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Lichtenegger F.S.,Ludwig Maximilians University of Munich | Lichtenegger F.S.,Clinical Cooperation Group Immunotherapy at the Helmholtz Institute Munich | Krupka C.,Ludwig Maximilians University of Munich | Krupka C.,Clinical Cooperation Group Immunotherapy at the Helmholtz Institute Munich | And 4 more authors.
Seminars in Hematology | Year: 2015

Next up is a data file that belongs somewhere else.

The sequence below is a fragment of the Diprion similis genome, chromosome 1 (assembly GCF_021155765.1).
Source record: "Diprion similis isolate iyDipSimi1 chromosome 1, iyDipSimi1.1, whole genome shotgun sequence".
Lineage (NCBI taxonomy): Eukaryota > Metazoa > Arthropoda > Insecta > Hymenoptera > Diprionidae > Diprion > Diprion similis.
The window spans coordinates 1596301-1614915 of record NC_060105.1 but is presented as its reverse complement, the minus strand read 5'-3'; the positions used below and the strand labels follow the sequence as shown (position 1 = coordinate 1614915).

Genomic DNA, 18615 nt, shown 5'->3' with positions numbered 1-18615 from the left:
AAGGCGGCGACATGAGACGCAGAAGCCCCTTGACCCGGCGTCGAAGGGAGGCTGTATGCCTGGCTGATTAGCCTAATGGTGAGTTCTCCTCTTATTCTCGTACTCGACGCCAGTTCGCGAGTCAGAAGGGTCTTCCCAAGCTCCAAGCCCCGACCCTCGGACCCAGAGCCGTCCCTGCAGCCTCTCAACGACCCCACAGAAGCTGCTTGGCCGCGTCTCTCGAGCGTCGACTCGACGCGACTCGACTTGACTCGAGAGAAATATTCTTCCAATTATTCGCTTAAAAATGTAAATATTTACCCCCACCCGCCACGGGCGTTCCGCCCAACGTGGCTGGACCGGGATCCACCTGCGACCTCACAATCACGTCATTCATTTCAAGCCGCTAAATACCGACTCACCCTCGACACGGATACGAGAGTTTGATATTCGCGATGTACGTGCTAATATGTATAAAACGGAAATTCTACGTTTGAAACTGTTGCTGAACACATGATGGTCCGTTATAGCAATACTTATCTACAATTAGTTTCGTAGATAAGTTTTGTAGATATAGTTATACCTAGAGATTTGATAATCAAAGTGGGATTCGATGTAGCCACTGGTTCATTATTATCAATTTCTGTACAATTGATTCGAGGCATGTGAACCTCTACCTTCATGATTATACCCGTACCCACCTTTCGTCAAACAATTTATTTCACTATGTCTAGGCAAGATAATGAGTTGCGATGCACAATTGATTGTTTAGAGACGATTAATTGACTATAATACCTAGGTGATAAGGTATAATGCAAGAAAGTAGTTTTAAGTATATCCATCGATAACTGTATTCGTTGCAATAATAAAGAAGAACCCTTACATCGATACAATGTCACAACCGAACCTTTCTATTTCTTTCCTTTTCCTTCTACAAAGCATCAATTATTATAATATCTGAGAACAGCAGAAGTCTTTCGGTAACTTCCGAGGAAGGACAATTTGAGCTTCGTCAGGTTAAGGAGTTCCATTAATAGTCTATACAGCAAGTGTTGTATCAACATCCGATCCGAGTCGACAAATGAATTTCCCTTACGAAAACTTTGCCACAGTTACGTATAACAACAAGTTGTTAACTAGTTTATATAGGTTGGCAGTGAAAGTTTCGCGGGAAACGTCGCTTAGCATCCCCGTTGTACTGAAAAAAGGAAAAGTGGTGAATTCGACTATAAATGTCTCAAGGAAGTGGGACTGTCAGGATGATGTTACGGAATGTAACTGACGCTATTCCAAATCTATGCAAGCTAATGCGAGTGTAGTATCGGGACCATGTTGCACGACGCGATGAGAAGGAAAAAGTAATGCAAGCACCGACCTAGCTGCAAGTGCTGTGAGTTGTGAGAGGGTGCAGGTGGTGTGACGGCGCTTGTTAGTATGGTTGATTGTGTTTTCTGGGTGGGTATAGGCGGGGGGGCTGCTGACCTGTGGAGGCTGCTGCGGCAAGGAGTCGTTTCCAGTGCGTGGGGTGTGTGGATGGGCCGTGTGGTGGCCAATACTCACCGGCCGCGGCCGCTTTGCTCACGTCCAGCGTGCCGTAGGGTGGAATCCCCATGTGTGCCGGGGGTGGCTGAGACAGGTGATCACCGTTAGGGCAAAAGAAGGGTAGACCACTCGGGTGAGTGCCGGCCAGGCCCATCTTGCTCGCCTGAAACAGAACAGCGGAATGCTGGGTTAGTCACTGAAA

Despite longstanding efforts in basic research and clinical studies, the prognosis for patients with acute myeloid leukemia (AML) remains poor. About half of the patients are not medically fit for intensive induction therapy to induce a complete remission and are treated with palliative treatment concepts. The patients medically fit for intensive induction therapy have a high complete remission rate but the majority suffers from relapse due to chemo-refractory leukemic cells. Allogeneic stem cell transplantation as post-remission therapy can significantly reduce the likelihood of relapse, but it is associated with a high rate of morbidity and mortality. Novel therapeutic concepts are therefore urgently sought after. During recent years, the focus has shifted towards the development of novel immunotherapeutic strategies. Some of the most promising are drug-conjugated monoclonal antibodies, T-cell engaging antibody constructs, adoptive transfer with chimeric antigen receptor (CAR) T cells, and dendritic cell vaccination. Here, we review recent progress in these four fields and speculate about the optimal time points during the course of AML treatment for their application. © 2015 Elsevier Inc. Source

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